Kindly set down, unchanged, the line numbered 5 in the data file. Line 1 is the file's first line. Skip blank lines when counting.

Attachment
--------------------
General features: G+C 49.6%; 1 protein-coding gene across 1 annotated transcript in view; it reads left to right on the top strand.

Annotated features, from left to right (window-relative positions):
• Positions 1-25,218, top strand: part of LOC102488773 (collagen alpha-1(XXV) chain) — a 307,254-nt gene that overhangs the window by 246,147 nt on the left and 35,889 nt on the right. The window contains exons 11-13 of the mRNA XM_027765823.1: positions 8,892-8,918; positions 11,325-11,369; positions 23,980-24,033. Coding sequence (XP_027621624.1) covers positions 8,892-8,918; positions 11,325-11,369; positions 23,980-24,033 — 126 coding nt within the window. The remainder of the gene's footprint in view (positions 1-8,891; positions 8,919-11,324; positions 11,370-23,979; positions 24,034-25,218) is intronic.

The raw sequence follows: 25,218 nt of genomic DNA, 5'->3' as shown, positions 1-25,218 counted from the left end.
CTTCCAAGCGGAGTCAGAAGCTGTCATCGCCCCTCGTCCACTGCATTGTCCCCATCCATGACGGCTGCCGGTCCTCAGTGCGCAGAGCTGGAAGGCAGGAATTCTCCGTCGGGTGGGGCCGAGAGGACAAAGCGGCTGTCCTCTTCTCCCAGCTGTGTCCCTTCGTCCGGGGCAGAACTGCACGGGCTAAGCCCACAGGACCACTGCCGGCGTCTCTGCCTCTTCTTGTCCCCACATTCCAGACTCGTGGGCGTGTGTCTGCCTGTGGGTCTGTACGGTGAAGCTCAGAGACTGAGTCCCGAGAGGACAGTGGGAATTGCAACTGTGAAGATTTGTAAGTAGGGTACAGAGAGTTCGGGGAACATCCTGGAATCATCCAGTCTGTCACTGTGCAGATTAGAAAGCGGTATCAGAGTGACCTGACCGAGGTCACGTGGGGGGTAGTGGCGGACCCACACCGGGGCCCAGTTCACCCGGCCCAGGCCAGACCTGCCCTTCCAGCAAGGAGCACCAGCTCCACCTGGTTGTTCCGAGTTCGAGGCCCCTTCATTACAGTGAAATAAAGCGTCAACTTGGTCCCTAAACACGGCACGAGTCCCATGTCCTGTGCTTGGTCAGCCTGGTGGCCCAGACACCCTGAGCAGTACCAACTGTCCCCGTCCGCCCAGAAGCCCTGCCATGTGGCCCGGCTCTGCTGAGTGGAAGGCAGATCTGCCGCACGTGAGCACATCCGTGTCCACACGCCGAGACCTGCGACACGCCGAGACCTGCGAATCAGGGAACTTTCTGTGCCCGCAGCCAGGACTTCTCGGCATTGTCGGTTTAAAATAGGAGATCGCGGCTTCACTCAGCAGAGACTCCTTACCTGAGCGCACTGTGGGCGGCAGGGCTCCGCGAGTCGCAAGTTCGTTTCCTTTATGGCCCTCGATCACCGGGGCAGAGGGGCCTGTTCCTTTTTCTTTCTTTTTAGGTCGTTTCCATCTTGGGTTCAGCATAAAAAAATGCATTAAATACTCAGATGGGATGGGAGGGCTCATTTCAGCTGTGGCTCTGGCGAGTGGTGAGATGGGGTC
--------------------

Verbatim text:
CTTCCAAGCGGAGTCAGAAGCTGTCATCGCCCCTCGTCCACTGCATTGTCCCCATCCATGACGGCTGCCGGTCCTCAGTGCGCAGAGCTGGAAGGCAGGAATTCTCCGTCGGGTGGGGCCGAGAGGACAAAGCGGCTGTCCTCTTCTCCCAGCTGTGTCCCTTCGTCCGGGGCAGAACTGCACGGGCTAAGCCCACAGGACCACTGCCGGCGTCTCTGCCTCTTCTTGTCCCCACATTCCAGACTCGTGGGCGTGTGTCTGCCTGTGGGTCTGTACGGTGAAGCTCAGAGACTGAGTCCCGAGAGGACAGTGGGAATTGCAACTGTGAAGATTTGTAAGTAGGGTACAGAGAGTTCGGGGAACATCCTGGAATCATCCAGTCTGTCACTGTGCAGATTAGAAAGCGGTATCAGAGTGACCTGACCGAGGTCACGTGGGGGGTAGTGGCGGACCCACACCGGGGCCCAGTTCACCCGGCCCAGGCCAGACCTGCCCTTCCAGCAAGGAGCACCAGCTCCACCTGGTTGTTCCGAGTTCGAGGCCCCTTCATTACAGTGAAATAAAGCGTCAACTTGGTCCCTAAACACGGCACGAGTCCCATGTCCTGTGCTTGGTCAGCCTGGTGGCCCAGACACCCTGAGCAGTACCAACTGTCCCCGTCCGCCCAGAAGCCCTGCCATGTGGCCCGGCTCTGCTGAGTGGAAGGCAGATCTGCCGCACGTGAGCACATCCGTGTCCACACGCCGAGACCTGCGACACGCCGAGACCTGCGAATCAGGGAACTTTCTGTGCCCGCAGCCAGGACTTCTCGGCATTGTCGGTTTAAAATAGGAGATCGCGGCTTCACTCAGCAGAGACTCCTTACCTGAGCGCACTGTGGGCGGCAGGGCTCCGCGAGTCGCAAGTTCGTTTCCTTTATGGCCCTCGATCACCGGGGCAGAGGGGCCTGTTCCTTTTTCTTTCTTTTTAGGTCGTTTCCATCTTGGGTTCAGCATAAAAAAATGCATTAAATACTCAGATGGGATGGGAGGGCTCATTTCAGCTGTGGCTCTGGCGAGTGGTGAGATGGGGTC